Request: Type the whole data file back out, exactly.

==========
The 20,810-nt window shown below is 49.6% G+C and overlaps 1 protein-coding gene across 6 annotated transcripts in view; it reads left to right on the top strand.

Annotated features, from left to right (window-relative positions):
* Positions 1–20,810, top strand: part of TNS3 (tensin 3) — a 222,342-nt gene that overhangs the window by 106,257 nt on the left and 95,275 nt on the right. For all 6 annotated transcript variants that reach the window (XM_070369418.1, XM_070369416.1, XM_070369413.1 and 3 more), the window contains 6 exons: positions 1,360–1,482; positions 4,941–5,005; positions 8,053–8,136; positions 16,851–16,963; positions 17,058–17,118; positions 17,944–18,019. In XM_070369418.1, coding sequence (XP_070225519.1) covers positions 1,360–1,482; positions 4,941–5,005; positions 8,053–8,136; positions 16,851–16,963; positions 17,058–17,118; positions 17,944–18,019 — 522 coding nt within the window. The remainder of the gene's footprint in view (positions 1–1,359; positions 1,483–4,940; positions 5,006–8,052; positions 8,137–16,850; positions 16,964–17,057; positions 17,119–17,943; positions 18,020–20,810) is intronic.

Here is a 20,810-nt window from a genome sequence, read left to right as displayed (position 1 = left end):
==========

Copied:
The 20,810-nt window shown below is 49.6% G+C and overlaps 1 protein-coding gene across 6 annotated transcripts in view; it reads left to right on the top strand.

Annotated features, from left to right (window-relative positions):
* Positions 1–20,810, top strand: part of TNS3 (tensin 3) — a 222,342-nt gene that overhangs the window by 106,257 nt on the left and 95,275 nt on the right. For all 6 annotated transcript variants that reach the window (XM_070369418.1, XM_070369416.1, XM_070369413.1 and 3 more), the window contains 6 exons: positions 1,360–1,482; positions 4,941–5,005; positions 8,053–8,136; positions 16,851–16,963; positions 17,058–17,118; positions 17,944–18,019. In XM_070369418.1, coding sequence (XP_070225519.1) covers positions 1,360–1,482; positions 4,941–5,005; positions 8,053–8,136; positions 16,851–16,963; positions 17,058–17,118; positions 17,944–18,019 — 522 coding nt within the window. The remainder of the gene's footprint in view (positions 1–1,359; positions 1,483–4,940; positions 5,006–8,052; positions 8,137–16,850; positions 16,964–17,057; positions 17,119–17,943; positions 18,020–20,810) is intronic.

Here is a 20,810-nt window from a genome sequence, read left to right as displayed (position 1 = left end):